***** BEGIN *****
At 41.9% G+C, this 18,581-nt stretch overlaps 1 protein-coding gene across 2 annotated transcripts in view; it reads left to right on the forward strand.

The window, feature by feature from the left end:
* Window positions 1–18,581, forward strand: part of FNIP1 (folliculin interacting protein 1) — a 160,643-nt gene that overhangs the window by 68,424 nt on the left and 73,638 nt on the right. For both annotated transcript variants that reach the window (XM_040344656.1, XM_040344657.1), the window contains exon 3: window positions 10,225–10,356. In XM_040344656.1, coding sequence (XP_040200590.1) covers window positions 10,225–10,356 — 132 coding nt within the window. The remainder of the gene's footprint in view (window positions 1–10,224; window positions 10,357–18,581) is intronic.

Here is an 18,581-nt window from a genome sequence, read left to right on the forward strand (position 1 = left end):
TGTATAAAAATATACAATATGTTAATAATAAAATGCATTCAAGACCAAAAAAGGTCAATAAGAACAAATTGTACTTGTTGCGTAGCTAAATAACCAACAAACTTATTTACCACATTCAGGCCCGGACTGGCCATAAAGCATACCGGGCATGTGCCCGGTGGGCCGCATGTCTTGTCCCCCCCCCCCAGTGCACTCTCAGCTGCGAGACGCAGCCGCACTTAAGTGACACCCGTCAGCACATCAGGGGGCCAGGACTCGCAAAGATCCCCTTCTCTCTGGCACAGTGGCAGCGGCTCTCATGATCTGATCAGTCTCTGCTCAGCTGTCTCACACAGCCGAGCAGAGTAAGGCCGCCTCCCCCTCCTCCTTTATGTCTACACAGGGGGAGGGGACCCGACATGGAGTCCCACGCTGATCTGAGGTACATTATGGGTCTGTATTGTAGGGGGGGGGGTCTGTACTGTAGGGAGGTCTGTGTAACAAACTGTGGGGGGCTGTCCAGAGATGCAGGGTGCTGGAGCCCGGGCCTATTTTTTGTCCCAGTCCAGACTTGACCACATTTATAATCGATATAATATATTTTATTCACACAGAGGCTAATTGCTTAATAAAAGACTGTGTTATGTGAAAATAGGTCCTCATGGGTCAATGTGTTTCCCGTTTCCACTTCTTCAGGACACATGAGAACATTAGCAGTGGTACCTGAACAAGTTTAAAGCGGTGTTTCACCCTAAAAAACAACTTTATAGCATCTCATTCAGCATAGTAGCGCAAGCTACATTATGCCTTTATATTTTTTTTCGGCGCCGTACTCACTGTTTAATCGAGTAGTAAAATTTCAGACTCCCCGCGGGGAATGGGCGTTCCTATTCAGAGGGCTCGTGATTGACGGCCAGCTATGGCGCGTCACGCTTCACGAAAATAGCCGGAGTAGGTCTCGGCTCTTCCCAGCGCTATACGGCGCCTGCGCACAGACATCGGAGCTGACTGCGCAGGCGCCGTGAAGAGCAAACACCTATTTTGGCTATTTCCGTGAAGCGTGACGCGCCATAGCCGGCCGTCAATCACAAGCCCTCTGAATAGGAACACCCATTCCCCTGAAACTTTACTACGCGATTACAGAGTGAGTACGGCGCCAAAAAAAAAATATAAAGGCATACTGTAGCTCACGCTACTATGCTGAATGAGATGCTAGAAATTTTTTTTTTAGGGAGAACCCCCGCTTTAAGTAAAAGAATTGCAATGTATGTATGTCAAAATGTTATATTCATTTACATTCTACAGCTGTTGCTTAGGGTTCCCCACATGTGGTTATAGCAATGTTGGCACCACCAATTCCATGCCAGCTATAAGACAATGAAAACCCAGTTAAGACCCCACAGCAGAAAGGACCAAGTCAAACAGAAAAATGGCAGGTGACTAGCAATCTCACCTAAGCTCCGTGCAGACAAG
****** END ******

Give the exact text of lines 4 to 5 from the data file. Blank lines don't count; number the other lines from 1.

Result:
Here is an 18,581-nt window from a genome sequence, read left to right on the forward strand (position 1 = left end):
TGTATAAAAATATACAATATGTTAATAATAAAATGCATTCAAGACCAAAAAAGGTCAATAAGAACAAATTGTACTTGTTGCGTAGCTAAATAACCAACAAACTTATTTACCACATTCAGGCCCGGACTGGCCATAAAGCATACCGGGCATGTGCCCGGTGGGCCGCATGTCTTGTCCCCCCCCCCCAGTGCACTCTCAGCTGCGAGACGCAGCCGCACTTAAGTGACACCCGTCAGCACATCAGGGGGCCAGGACTCGCAAAGATCCCCTTCTCTCTGGCACAGTGGCAGCGGCTCTCATGATCTGATCAGTCTCTGCTCAGCTGTCTCACACAGCCGAGCAGAGTAAGGCCGCCTCCCCCTCCTCCTTTATGTCTACACAGGGGGAGGGGACCCGACATGGAGTCCCACGCTGATCTGAGGTACATTATGGGTCTGTATTGTAGGGGGGGGGGTCTGTACTGTAGGGAGGTCTGTGTAACAAACTGTGGGGGGCTGTCCAGAGATGCAGGGTGCTGGAGCCCGGGCCTATTTTTTGTCCCAGTCCAGACTTGACCACATTTATAATCGATATAATATATTTTATTCACACAGAGGCTAATTGCTTAATAAAAGACTGTGTTATGTGAAAATAGGTCCTCATGGGTCAATGTGTTTCCCGTTTCCACTTCTTCAGGACACATGAGAACATTAGCAGTGGTACCTGAACAAGTTTAAAGCGGTGTTTCACCCTAAAAAACAACTTTATAGCATCTCATTCAGCATAGTAGCGCAAGCTACATTATGCCTTTATATTTTTTTTCGGCGCCGTACTCACTGTTTAATCGAGTAGTAAAATTTCAGACTCCCCGCGGGGAATGGGCGTTCCTATTCAGAGGGCTCGTGATTGACGGCCAGCTATGGCGCGTCACGCTTCACGAAAATAGCCGGAGTAGGTCTCGGCTCTTCCCAGCGCTATACGGCGCCTGCGCACAGACATCGGAGCTGACTGCGCAGGCGCCGTGAAGAGCAAACACCTATTTTGGCTATTTCCGTGAAGCGTGACGCGCCATAGCCGGCCGTCAATCACAAGCCCTCTGAATAGGAACACCCATTCCCCTGAAACTTTACTACGCGATTACAGAGTGAGTACGGCGCCAAAAAAAAAATATAAAGGCATACTGTAGCTCACGCTACTATGCTGAATGAGATGCTAGAAATTTTTTTTTTAGGGAGAACCCCCGCTTTAAGTAAAAGAATTGCAATGTATGTATGTCAAAATGTTATATTCATTTACATTCTACAGCTGTTGCTTAGGGTTCCCCACATGTGGTTATAGCAATGTTGGCACCACCAATTCCATGCCAGCTATAAGACAATGAAAACCCAGTTAAGACCCCACAGCAGAAAGGACCAAGTCAAACAGAAAAATGGCAGGTGACTAGCAATCTCACCTAAGCTCCGTGCAGACAAG